Changes in recreational fishing: Fines, cameras and size limits
The Ministry of the Environment is assessing the need to tighten up laws on recreational fishing that would allow for harsher punishments for violations, tighter video surveillance on coastlines and setting maximum limit restrictions on catch size.
A fisherman, who just wants to take their rod and bait to a nearby lake or river, can do so without anyone's intervention. However, a permit must be held when it comes to spin fishing or using other sport fishing equipment.
The Ministry of the Environment acknowledged when drafting the law that every sixth recreational fisherman has not paid for a permit. Meaning, by law, they could be fined but most of the times are let off with a simple warning.
Herki Tuus, head of the Fishery Resources Department of the Ministry of the Environment, said: "Normal procedure for misdemeanor proceedings is that you invite the person to the Environmental Inspectorate, hear their justifications and then go through this long process."
But if the person was catchless, a simple cost-benefit analysis would point out that a simple warning would be sufficient punishment. The ministry is now trying to give the Inspectorate another tool.
Tuus explained: "We would make such accelerated proceedings possible, similar to what the police use for people who do not wear a seatbelt. It is less demanding on all parties involved and the punishment is also lighter."
The ministry proposed a fixed €80 penalty, which the accused can refuse and apply for more thorough proceedings.
The ministry is also looking to simplify surveillance.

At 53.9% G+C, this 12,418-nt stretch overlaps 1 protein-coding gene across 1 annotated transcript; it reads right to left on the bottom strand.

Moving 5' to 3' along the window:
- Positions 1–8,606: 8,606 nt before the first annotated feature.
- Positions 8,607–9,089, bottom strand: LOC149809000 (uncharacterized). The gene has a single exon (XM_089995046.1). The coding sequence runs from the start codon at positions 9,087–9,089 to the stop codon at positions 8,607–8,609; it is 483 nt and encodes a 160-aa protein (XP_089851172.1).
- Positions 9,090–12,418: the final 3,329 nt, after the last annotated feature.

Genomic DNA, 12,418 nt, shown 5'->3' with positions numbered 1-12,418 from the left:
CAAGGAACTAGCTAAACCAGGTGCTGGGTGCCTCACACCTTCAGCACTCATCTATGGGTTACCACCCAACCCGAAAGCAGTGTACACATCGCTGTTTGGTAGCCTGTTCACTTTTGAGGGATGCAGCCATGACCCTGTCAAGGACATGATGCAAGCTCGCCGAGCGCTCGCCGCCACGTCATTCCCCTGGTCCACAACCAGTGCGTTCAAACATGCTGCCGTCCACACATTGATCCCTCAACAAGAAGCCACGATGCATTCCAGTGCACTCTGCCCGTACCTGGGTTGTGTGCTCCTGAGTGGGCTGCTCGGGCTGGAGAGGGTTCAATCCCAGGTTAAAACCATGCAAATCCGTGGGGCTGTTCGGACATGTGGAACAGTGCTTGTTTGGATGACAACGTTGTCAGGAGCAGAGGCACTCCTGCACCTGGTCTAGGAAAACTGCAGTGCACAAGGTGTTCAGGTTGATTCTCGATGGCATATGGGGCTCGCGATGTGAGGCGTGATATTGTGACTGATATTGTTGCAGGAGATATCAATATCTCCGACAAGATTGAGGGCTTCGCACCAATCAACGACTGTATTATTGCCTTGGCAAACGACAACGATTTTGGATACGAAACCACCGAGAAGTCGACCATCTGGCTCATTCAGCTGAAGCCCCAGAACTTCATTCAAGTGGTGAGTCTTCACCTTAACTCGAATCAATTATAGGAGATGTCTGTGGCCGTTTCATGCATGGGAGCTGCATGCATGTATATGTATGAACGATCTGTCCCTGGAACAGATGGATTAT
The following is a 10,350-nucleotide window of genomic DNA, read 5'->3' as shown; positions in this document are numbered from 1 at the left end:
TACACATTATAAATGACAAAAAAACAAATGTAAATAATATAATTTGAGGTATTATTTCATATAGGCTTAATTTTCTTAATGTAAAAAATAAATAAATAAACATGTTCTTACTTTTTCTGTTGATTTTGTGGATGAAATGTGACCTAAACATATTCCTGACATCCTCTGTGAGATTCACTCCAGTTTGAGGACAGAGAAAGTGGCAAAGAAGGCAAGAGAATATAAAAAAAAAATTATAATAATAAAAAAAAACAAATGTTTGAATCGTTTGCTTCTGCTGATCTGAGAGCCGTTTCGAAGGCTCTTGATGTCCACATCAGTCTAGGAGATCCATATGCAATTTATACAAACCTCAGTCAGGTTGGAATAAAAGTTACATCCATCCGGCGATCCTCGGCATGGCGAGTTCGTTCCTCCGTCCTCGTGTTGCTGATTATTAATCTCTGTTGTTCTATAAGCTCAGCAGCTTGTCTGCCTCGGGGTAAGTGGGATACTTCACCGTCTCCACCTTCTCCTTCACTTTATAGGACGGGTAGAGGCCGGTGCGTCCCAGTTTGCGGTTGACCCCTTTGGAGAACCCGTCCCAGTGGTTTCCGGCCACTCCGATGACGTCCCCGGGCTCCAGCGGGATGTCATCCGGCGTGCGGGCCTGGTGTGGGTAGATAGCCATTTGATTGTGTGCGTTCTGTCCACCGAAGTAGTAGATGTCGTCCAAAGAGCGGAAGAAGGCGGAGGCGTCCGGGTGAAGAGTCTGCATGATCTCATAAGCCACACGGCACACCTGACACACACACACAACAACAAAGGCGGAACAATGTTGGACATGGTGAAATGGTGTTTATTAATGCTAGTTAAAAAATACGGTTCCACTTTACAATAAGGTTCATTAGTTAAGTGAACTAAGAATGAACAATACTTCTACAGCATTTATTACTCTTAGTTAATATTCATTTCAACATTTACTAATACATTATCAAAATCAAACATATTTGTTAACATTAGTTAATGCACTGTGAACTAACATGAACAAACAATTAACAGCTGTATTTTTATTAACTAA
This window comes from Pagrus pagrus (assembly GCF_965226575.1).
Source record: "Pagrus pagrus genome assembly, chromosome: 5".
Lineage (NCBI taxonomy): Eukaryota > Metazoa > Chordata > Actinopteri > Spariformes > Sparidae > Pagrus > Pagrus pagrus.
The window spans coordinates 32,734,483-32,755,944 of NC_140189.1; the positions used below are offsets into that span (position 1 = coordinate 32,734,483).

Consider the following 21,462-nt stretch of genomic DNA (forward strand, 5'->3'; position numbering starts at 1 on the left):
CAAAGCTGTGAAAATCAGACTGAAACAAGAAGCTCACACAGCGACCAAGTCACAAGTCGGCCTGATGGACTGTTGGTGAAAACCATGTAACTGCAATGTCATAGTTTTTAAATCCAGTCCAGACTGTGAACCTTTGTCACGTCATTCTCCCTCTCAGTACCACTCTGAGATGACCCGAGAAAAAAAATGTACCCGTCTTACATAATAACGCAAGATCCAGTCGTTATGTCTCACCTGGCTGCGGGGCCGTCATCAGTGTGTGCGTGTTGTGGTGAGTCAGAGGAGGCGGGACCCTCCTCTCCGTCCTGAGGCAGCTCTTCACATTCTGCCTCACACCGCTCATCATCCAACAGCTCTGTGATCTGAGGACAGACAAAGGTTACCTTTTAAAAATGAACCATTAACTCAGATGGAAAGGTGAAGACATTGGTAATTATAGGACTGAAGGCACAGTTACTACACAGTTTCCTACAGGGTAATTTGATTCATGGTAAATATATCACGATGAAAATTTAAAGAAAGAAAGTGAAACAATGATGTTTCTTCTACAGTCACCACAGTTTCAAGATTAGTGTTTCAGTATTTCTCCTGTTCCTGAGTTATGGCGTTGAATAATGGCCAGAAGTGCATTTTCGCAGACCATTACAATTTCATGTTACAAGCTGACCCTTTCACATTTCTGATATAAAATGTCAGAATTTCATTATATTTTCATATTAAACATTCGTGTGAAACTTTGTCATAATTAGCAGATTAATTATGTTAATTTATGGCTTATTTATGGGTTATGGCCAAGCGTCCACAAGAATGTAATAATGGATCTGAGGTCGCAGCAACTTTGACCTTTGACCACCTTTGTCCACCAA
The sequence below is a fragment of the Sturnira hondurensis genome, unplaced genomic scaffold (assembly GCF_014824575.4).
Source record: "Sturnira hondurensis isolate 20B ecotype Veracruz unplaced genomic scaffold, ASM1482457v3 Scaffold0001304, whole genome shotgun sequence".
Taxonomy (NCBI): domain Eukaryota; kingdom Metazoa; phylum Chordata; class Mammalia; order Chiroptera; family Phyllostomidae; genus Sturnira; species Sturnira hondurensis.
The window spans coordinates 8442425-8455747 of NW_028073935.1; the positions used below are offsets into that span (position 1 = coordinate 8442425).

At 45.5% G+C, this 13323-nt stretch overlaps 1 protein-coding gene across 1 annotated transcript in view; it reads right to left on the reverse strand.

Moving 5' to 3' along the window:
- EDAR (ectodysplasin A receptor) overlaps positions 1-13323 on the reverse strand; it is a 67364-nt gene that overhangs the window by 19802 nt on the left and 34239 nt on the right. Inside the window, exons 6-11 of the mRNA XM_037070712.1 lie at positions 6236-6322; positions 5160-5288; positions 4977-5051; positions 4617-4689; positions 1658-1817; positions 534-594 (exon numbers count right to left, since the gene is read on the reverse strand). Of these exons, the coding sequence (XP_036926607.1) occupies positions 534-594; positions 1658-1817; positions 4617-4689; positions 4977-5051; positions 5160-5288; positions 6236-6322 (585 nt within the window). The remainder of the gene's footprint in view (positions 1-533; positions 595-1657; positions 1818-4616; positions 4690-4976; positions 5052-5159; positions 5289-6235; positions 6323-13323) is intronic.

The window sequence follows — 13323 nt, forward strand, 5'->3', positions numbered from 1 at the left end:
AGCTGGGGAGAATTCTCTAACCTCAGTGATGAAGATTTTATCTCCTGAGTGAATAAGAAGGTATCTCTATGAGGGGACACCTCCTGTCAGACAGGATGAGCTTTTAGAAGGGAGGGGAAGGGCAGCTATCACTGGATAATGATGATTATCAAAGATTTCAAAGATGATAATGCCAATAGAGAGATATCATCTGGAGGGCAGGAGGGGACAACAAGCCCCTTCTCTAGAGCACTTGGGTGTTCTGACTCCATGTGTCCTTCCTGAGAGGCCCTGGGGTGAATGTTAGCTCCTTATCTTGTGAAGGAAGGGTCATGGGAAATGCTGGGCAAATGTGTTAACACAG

Tuus explained that the Environmental Inspectorate is currently using trail cameras and drones to catch poachers. "We need to legitimize this process so we could use the tapes for evidence. We have a plan to use both trail cameras and uniform cameras."
A mandatory video surveillance system is also planned for fishing vessels. Tuus said the requirement is not an Estonian initiative but will be put into force by the European Union at some point.
He said: "For example, it is recommended to release undersized cod after capture in the southern part of the Baltic Sea but they will actually end up dying. That is why this type of fishing is forbidden. Now comes the question of how to control this. When a vessel leaves port, we can't send a surveillance ship with them. That leaves us with video surveillance."
There are minimum size restrictions for most fish in Estonia already set but the ministry is also planning to set a maximum size limit. Herki Tuus noted that this will affect many recreational fishermen.
Tuus said: "The logic of a maximum size limit is that for some species, the effect of larger specimens on offspring is great than others. For example, pikes - if a female weighs 10 kg, their reproductive success is far greater than that of a smaller fish."
He added that there is no national limit in the works. The maximum size limit would be made available in case conservation is necessary at a specific body of water.
Tuus concluded: "Of course, this will raise the question of how a trophy fish can be caught. But you can always take a picture and then release the fish. Many often do."
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Editor: Kristjan Kallaste